Review/Establish Estate Planning: This is a piece of financial security that many individuals forget about. It doesn’t matter if you are 24 or 74, everyone should have a plan for their assets to ensure they transfer to loved ones and/or organizations they care about with minimal delay, legal fees and taxes. If you are married or have children, it’s even more important to address this. As a start, review beneficiaries listed on life insurance policies and financial accounts, but I recommend meeting with an estate planning attorney to map out the details. There are a lot of complexities beyond the financial implications when it comes to estate planning. Learn more here.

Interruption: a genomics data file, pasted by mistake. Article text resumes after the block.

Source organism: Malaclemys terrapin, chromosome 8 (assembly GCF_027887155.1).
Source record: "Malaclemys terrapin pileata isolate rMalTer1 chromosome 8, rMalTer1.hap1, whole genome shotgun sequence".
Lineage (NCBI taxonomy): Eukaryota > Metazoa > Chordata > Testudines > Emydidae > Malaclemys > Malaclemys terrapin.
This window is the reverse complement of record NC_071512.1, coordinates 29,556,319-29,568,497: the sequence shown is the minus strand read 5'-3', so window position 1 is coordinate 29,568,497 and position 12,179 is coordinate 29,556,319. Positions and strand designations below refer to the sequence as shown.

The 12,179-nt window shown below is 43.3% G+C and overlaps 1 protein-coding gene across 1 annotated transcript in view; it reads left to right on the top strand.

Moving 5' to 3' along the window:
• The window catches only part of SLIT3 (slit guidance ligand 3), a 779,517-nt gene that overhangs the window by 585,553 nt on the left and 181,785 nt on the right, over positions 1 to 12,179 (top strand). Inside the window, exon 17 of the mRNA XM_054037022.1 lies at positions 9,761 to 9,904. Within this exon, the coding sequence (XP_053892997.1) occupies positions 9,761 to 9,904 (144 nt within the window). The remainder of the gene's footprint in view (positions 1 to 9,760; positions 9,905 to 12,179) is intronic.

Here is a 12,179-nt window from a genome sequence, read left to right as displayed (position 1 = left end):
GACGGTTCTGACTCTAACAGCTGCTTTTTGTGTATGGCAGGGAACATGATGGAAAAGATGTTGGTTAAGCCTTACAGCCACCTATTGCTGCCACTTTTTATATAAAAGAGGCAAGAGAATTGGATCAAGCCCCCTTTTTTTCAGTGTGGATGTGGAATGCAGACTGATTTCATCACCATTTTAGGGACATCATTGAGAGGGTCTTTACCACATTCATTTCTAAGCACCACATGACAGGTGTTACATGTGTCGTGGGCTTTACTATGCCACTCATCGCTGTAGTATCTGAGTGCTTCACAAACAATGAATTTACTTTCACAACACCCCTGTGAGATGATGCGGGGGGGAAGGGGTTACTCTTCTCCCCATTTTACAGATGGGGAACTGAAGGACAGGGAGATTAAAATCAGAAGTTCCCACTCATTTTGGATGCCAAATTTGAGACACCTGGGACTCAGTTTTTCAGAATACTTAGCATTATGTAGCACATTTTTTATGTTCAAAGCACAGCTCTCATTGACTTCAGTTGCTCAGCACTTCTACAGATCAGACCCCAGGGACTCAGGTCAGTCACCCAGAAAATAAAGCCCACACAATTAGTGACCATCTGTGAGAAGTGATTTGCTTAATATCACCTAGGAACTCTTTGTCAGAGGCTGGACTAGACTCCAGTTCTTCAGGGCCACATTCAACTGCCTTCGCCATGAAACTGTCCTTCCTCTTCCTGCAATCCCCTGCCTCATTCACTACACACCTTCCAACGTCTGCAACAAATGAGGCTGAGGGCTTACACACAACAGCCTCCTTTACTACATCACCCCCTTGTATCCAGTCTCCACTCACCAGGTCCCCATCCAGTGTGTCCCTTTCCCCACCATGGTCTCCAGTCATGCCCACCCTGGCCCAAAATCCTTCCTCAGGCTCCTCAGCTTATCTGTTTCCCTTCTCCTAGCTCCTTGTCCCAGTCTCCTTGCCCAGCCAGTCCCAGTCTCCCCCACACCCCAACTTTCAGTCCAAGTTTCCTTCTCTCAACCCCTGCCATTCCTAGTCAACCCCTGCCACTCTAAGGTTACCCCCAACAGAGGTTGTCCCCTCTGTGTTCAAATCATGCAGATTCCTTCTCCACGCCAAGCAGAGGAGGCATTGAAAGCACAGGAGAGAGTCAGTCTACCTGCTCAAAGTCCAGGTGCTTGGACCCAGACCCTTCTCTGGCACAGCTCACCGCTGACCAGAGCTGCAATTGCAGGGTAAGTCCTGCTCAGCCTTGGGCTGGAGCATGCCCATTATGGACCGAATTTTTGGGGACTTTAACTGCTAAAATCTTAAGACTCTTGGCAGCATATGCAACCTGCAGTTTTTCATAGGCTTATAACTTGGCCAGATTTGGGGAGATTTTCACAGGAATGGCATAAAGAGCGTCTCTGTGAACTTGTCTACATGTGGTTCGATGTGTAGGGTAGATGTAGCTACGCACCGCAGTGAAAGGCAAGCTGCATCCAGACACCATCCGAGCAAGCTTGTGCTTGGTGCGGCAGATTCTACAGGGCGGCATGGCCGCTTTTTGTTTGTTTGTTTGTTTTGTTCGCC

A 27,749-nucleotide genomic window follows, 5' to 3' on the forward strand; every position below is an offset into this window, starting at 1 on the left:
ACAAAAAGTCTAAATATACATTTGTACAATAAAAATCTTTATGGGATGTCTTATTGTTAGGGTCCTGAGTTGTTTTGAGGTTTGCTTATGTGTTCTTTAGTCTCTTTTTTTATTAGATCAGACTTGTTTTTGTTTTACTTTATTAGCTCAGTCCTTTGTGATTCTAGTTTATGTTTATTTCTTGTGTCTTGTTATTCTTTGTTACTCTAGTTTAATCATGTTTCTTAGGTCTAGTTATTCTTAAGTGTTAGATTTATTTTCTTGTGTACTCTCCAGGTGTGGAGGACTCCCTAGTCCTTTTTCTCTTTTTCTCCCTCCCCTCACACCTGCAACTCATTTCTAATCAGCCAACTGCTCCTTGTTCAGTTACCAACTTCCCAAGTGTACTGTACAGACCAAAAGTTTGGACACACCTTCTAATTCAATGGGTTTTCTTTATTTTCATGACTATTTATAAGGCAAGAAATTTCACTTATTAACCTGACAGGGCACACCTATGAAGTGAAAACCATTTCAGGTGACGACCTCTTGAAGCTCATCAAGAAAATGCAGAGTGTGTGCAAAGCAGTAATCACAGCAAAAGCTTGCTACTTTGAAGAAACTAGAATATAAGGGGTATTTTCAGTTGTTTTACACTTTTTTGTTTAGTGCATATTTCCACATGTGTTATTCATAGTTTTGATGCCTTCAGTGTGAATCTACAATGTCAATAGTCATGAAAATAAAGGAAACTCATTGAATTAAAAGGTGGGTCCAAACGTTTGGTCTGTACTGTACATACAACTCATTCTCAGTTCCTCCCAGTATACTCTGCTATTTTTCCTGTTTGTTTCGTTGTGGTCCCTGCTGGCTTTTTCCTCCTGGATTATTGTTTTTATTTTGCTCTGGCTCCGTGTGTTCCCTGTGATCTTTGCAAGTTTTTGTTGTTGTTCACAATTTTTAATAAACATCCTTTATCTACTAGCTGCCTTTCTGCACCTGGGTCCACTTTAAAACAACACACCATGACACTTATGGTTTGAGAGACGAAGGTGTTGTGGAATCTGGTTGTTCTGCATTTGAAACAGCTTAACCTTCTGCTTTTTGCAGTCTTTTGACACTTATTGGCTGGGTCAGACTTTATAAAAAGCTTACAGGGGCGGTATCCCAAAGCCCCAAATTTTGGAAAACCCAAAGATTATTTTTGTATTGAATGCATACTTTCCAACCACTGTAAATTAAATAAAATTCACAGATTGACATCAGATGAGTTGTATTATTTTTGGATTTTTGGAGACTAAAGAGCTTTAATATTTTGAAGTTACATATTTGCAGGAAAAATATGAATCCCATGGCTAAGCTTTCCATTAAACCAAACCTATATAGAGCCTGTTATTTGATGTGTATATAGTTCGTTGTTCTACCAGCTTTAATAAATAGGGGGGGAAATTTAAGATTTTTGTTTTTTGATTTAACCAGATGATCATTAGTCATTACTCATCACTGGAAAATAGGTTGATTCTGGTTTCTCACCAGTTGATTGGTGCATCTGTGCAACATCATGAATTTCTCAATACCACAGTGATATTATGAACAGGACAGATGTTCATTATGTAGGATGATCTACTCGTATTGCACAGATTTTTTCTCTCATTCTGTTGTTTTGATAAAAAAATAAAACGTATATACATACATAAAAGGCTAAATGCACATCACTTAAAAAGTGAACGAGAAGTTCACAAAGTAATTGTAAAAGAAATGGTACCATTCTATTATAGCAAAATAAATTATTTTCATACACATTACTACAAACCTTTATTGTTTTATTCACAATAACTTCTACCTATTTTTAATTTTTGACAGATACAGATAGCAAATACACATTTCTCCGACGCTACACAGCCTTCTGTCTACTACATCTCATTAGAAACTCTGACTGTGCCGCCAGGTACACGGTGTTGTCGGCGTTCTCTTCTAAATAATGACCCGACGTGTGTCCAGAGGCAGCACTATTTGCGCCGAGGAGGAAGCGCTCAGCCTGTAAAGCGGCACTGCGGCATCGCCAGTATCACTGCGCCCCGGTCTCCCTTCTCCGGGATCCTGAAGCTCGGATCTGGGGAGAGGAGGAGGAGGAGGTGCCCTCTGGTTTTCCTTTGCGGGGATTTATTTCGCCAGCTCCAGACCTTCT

4) Eliminate High-Interest Debt
Not all debt is created equal. Some debt, like credit card and cash advance loans, are notorious for having high-interest rates of 10%, 15%, even 20%+. That means if you have a $1,000 balance on a credit card with a 20% interest rate, you are paying an extra $200 per year. A $100 sweater is actually costing you $120 in this scenario. It’s not worth it. Toxic debt threatens your long-term financial security and needs to be eliminated ASAP.
Take the information collected in step 1 (net worth and detailed budget) to prioritize your debt payoff and eliminate the highest interest rate loans first. Make extra payments on your debt with the positive cash flow from your budget. Anything above a ~7% interest rate is a candidate. Paying off high-interest debt is a guaranteed high return on your money.